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Chapter Summary

This chapter discusses the pathophysiology of the aging processes in relation to the cardiovascular system. Epidemiological studies demonstrate that the impact of conventional cardiovascular risk factors (eg, diabetes, hypertension, dyslipidemia, lifestyle factors, etc.) on the prevalence of cardiovascular and cerebrovascular diseases are dwarfed by the magnitude of effect of advanced aging in relation to these diseases. Both cell autonomous and cell nonautonomous mechanisms of aging contribute to the pathogenesis of these diseases, including age-related oxidative stress, mitochondrial dysfunction, NAD+ depletion and dysregulation of sirtuin-regulated pathways, impaired proteostasis and autophagy, low-grade sterile inflammation, and cellular senescence (see Fuster and Hurst’s Central Illustration). Emerging experimental evidence also supports the existence and significance of diverse secreted/circulatory factors derived from distal organs that modulate cardiac and vascular aging processes (including endocrine regulation). Emerging understanding of cardiac and vascular aging processes can enable the identification of novel targets for therapeutic intervention to reverse the deleterious consequences of cardiovascular aging and to improve cardiovascular and cerebrovascular health in older adults.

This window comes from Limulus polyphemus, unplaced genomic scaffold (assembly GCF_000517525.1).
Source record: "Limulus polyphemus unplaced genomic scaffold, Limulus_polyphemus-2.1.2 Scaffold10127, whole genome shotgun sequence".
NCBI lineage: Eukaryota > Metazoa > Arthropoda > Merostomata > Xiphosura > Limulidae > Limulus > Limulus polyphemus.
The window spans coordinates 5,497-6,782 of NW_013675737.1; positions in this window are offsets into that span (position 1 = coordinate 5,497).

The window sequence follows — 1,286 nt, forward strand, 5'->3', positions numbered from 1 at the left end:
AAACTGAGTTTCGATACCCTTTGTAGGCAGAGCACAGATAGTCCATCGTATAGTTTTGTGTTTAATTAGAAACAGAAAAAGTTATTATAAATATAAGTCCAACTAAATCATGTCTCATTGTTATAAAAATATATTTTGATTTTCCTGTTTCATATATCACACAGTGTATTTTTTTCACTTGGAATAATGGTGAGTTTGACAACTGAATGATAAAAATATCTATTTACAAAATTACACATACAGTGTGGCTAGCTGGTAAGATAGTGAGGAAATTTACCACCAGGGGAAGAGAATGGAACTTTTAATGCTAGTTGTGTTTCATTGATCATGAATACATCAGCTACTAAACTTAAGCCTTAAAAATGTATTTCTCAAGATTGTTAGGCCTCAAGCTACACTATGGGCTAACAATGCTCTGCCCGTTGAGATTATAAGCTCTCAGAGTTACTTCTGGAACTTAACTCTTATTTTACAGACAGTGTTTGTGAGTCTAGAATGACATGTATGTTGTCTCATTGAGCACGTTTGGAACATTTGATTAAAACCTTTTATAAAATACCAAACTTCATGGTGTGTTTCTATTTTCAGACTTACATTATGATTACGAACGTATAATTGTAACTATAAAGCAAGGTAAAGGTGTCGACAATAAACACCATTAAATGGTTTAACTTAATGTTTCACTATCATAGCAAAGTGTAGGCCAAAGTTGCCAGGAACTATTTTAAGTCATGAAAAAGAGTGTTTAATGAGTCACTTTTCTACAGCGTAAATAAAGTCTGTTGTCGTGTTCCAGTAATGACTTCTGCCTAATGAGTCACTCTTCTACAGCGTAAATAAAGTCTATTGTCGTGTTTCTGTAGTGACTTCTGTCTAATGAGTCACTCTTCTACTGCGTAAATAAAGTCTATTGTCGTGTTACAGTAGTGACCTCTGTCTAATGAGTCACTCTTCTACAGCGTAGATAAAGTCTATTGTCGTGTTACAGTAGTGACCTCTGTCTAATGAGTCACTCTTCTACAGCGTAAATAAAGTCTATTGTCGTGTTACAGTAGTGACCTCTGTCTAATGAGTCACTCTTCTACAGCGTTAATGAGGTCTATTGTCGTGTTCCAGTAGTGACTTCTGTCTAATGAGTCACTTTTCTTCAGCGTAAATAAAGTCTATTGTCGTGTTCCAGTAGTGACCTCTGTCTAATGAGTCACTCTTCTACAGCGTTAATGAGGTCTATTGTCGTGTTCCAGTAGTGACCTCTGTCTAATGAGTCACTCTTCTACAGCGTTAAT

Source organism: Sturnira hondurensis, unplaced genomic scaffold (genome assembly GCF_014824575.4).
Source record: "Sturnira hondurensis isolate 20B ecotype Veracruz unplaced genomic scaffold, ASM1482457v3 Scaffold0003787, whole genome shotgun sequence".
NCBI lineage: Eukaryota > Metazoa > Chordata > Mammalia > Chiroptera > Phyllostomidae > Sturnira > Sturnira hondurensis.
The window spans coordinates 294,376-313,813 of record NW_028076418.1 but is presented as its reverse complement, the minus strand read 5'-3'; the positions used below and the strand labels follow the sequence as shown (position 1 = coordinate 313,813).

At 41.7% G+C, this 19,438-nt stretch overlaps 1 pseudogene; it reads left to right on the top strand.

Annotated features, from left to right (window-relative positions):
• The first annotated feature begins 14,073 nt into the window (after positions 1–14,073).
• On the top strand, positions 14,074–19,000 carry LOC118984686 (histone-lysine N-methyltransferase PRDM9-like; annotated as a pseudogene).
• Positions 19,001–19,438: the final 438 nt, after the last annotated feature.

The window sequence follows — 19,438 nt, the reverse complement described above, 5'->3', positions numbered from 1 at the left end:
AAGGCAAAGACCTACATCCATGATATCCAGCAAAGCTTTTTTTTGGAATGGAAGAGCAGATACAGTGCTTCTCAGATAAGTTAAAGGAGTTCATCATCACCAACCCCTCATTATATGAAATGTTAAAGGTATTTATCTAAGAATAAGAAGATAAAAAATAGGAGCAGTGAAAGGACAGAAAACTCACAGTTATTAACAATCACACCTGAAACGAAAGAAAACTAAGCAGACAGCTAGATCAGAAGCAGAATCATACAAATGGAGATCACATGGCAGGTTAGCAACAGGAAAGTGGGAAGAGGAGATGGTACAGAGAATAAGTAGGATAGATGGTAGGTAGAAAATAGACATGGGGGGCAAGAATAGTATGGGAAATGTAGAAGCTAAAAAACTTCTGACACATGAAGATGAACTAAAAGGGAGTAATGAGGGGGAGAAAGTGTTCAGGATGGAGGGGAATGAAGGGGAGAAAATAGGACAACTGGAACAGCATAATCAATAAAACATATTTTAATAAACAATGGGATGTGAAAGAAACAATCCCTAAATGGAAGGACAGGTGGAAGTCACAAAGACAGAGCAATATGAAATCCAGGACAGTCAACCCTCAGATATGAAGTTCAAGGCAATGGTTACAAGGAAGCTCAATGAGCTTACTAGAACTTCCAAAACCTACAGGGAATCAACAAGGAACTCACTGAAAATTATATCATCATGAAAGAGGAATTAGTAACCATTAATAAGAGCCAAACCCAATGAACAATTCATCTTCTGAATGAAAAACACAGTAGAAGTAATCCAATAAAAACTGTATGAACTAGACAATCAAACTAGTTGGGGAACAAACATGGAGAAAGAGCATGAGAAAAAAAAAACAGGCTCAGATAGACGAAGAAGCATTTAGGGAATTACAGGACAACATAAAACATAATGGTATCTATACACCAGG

eFig 82-01 Chapter 82: Cardiovascular Disease and Ageing: Cellular and Molecular Mechanisms


Significant increases in expected lifespan in previous decades have led to the rapid growth of the older population (aged ≥65 years) across the world and in the United States.1 In 2015, 617.1 million people (9% of the total world population) were aged 65 and older. By 2050, this number will increase to 1.6 billion (17% of the total world population).1 In 2016, 19.2% of the population of the European Union was aged 65 or over and it is projected that by 2050, a quarter of the European Union’s total population will be comprised of older individuals. In the United States, the population aged 65 and over is projected to reach 83.7 million by 2050, almost double its estimated population of 43.1 million in 2012.1 Governments and other stakeholders (healthcare systems, policymakers, nongovernmental organizations, funding agencies, clinicians, and researchers) have realized the importance of reducing the prevalence of chronic disease and disability associated with aging, to prevent a substantial strain on healthcare resources and the economy.

The famous 17th-century physician Thomas Sydenham (1624–1689), known as the “English Hippocrates,” observed, “a man is as old as his arteries.” Modern cardiovascular medicine concurs: Diseases of the circulatory system are the leading causes of morbidity, serious long-term disability, and mortality among older adults in the developed world.2,3 Cardiovascular and cerebrovascular diseases account for approximately one-third of all deaths in the United States at the age of 65 and nearly two-thirds at the age of 85.4 Addressing age-related cardiovascular and cerebrovascular diseases is of critical importance because the annual cost to care for these older patients are projected to more than double over the next 30 years.5

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